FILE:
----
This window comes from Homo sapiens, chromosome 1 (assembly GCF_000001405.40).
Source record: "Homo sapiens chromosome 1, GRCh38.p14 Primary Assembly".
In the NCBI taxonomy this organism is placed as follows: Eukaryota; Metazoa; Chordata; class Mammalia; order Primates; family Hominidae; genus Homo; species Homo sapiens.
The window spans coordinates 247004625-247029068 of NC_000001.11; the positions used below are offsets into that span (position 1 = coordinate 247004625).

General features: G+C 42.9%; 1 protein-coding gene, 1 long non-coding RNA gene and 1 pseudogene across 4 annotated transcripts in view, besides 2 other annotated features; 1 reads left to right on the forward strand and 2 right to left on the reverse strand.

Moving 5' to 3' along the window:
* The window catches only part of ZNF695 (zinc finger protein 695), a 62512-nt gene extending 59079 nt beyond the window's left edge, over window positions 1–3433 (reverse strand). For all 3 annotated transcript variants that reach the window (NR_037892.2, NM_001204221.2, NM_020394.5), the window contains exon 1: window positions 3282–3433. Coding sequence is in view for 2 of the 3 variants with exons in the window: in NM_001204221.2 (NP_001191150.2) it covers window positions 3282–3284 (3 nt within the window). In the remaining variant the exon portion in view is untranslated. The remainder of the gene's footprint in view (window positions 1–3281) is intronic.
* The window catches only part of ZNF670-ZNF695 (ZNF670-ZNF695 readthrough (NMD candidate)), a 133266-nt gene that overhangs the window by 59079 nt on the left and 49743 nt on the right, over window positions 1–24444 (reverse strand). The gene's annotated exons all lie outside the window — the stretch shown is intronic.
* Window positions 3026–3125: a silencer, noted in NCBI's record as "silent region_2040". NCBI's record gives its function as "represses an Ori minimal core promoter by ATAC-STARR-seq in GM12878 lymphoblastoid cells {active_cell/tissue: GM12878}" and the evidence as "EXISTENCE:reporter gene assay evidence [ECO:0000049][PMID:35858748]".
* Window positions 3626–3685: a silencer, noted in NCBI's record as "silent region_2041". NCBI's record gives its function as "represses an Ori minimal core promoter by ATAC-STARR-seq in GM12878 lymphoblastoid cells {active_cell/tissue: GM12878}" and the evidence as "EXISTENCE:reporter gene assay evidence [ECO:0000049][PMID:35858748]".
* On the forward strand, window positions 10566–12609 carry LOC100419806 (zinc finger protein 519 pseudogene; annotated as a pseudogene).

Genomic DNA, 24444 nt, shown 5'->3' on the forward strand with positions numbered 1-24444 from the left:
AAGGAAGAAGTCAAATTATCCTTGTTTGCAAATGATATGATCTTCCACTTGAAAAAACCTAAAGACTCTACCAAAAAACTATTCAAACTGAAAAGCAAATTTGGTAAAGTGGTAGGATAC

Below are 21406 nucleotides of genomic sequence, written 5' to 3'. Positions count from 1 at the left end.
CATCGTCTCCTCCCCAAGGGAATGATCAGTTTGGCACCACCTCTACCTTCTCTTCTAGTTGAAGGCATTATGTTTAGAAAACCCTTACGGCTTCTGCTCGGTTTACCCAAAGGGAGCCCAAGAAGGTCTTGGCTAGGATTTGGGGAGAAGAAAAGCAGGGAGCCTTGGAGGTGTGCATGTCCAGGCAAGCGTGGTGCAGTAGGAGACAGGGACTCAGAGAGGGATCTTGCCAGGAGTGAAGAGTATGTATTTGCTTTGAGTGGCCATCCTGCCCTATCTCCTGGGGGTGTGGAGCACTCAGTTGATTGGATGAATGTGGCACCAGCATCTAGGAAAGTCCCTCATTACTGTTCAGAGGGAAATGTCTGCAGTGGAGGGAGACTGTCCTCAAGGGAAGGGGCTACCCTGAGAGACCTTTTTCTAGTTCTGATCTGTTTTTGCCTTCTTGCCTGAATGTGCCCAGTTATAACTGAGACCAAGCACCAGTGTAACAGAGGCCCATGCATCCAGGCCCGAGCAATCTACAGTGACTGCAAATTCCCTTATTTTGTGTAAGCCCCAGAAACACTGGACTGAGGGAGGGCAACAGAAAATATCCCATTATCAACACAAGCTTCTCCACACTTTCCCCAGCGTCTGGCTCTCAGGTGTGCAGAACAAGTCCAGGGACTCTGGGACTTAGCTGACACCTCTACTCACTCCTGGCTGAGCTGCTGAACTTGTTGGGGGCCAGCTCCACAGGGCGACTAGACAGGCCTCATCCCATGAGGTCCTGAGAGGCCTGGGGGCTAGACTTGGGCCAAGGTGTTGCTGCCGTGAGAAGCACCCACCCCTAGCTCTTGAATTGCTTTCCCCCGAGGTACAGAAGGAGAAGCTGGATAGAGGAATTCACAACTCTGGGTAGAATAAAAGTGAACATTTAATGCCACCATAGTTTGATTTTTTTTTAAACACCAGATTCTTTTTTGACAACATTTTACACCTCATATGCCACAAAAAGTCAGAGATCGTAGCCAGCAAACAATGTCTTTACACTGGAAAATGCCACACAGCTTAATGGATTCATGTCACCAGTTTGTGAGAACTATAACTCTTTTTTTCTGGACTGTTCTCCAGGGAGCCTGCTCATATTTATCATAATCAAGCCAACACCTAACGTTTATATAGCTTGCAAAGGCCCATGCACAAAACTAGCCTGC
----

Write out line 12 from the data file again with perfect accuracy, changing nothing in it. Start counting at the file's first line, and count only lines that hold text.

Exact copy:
Genomic DNA, 24444 nt, shown 5'->3' on the forward strand with positions numbered 1-24444 from the left: